BISMARCK, N.D. (KXNET) — They make up just 10% of the total veteran population, but women remain a big part of military service in America.
Erica Krebsbach is one of them, and she spent more than two decades in the Air Force.
Her story began in September of 1997 in San Antonio, Texas, where she began basic training.
“They want to weed out the weak, mentally and physically,” Krebsbach said.
The same training that has psychologically altered emotional stability, and social function for many Krebsbach said that they wanted to see if you could make it.
What was considered to be a traumatic experience for some, Krebsbach says she lived in that moment for what is now considered a short six weeks, as new recruits now have seven and a half weeks of training.
Krebsbach had proven her capability as an Airman as she served for more than 20 years, starting as a radio operator. It’s their job to monitor the bomb group’s frequencies for changes to the flight plan and to enable the pilot to broadcast to other planes in the formation according to the Army Air Corps.
“And then my job changed drastically, I went from talking on the radio to working with the B-52s at Minot, so it was like going to a new job without very much training, but it still fell under the umbrella of my job title,” Krebsbach recalled.
After only four years of being in the Air Force, Krebsbach was stationed at Andrew’s Air Force Base in Maryland during the 911 Attack, where she could see the smoke from the Pentagon and ironically in June of the same year, she had just taken pictures in front of the World Trade Center.
Those weren’t the only scary times for Krebsbace, she was also stationed in Saudi Arabia for Operation Iraqi Freedom and Operation Enduring Freedom right after September 11.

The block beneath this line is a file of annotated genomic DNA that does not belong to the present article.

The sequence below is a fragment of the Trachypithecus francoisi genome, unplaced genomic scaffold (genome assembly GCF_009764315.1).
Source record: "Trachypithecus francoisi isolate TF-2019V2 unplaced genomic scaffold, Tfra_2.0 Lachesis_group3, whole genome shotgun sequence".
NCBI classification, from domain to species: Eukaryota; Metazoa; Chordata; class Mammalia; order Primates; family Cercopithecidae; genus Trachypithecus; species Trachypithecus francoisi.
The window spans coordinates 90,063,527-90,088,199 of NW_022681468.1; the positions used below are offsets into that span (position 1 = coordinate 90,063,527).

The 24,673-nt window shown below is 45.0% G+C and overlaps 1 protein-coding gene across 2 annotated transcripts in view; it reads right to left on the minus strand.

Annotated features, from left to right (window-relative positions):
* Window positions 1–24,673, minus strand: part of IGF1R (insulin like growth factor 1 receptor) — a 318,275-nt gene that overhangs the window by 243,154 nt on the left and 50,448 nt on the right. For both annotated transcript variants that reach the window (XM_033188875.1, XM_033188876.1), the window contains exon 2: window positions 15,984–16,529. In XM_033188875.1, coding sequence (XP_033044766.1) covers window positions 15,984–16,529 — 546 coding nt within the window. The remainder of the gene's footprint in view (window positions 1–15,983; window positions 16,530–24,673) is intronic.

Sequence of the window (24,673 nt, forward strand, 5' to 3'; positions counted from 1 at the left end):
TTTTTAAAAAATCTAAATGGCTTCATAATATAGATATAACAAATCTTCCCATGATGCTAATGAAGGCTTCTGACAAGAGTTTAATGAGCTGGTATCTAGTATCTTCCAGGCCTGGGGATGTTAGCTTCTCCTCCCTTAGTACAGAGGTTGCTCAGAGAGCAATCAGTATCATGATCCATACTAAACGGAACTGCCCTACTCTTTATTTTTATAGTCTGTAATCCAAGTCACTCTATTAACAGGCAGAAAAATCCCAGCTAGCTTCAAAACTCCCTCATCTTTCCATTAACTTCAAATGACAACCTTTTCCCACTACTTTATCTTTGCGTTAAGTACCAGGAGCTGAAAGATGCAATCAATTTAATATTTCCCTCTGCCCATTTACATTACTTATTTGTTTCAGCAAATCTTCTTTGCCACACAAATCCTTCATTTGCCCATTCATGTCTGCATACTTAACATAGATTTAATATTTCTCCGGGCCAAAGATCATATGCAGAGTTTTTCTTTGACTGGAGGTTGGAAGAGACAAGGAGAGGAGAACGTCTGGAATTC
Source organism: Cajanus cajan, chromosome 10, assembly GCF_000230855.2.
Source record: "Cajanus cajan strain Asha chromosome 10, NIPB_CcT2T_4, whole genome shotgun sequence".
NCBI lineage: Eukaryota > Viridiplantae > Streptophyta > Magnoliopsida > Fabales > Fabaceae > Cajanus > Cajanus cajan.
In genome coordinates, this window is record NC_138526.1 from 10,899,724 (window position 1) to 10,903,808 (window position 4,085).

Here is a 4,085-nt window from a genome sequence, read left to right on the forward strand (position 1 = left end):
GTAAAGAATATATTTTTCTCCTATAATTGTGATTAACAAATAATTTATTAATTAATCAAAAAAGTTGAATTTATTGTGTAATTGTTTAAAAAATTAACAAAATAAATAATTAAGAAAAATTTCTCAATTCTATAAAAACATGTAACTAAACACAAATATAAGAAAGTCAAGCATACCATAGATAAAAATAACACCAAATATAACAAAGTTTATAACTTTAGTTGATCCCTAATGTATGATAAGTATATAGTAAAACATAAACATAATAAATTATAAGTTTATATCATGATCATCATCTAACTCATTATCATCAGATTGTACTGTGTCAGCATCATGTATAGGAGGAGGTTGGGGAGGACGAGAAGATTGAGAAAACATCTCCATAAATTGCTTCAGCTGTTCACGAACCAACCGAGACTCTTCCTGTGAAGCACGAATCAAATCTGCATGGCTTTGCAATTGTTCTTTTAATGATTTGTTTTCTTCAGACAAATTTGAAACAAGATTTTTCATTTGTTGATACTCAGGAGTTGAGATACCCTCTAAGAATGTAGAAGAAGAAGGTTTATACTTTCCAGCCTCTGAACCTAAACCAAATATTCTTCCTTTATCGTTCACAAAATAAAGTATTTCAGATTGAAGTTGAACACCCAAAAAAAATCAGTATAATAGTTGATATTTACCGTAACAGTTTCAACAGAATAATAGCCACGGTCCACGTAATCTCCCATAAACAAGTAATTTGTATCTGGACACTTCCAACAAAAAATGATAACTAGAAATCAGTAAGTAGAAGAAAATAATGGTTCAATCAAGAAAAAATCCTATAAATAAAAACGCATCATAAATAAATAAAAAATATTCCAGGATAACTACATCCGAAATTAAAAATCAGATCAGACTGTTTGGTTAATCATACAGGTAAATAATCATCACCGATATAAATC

“The reports had just came out that most of the terrorists were from Saudi Arabia and so we weren’t allowed to go off base. Security was very strict,” Krebsbach said.
That wasn’t the only scary part of her career.
“North Korea were launching, I think they launched about 15 to 16 missiles that year, and I was very worried because I also brought my family. So I had my child in South Korea and I was losing sleep and packing bags and was wondering if I had made the right decision,” Krebsbach explained.
North Korea launched its missiles constantly during Krebsbach’s and her Airmen’s exercises.
“They launched a missile as a show of force, kinda like, it looks like you’re trying to go to war,” Krebsbach said.
Although she was only stationed in South Korea for about a year, it definitely left a strong mark on her and her family.
“I called my family and told them that my family may come and show up at the door and to not ask many questions. And it just means things are going to get very bad,” she said.
But through all of that, Krebsbach was able to have some good times as well.
“I worked with aircrew members at the B-52 and they let me fly with them once and they let me fly the plane, so that would probably be one of the most memorable or biggest memories of my career. They blocked me for an hour to fly and I flew for about five minutes and I said ‘I’m done’ because it was so stressful cause I kept, he kept saying ‘You have the B-52 in a dive’ and I’m like ‘Okay, now I need to pull up’ and he was like ‘Okay, now you’ve exceeded the altitude’ and then he was like ‘Okay you have the plane in a dive’ and I was like ‘Olay, I’m done,'” said Krebsbach. “So, I unstrapped and went to the back of the plane. I was like ‘I don’t want anybody to throw up because I’m terrible at flying.'”
But through the ups and downs, she stuck with it, persevered, and with over 24 years of knowledge, she just retired two years ago.
Erica now lives in Bismarck and is an advocate for the ‘Stop Soldier Suicide’ effort. It’s a veteran-led nonprofit that provides free trauma-informed mental health and wellness care to veterans and service members in the U.S. Their goal is to reduce the military suicide rate by 40% by 2023.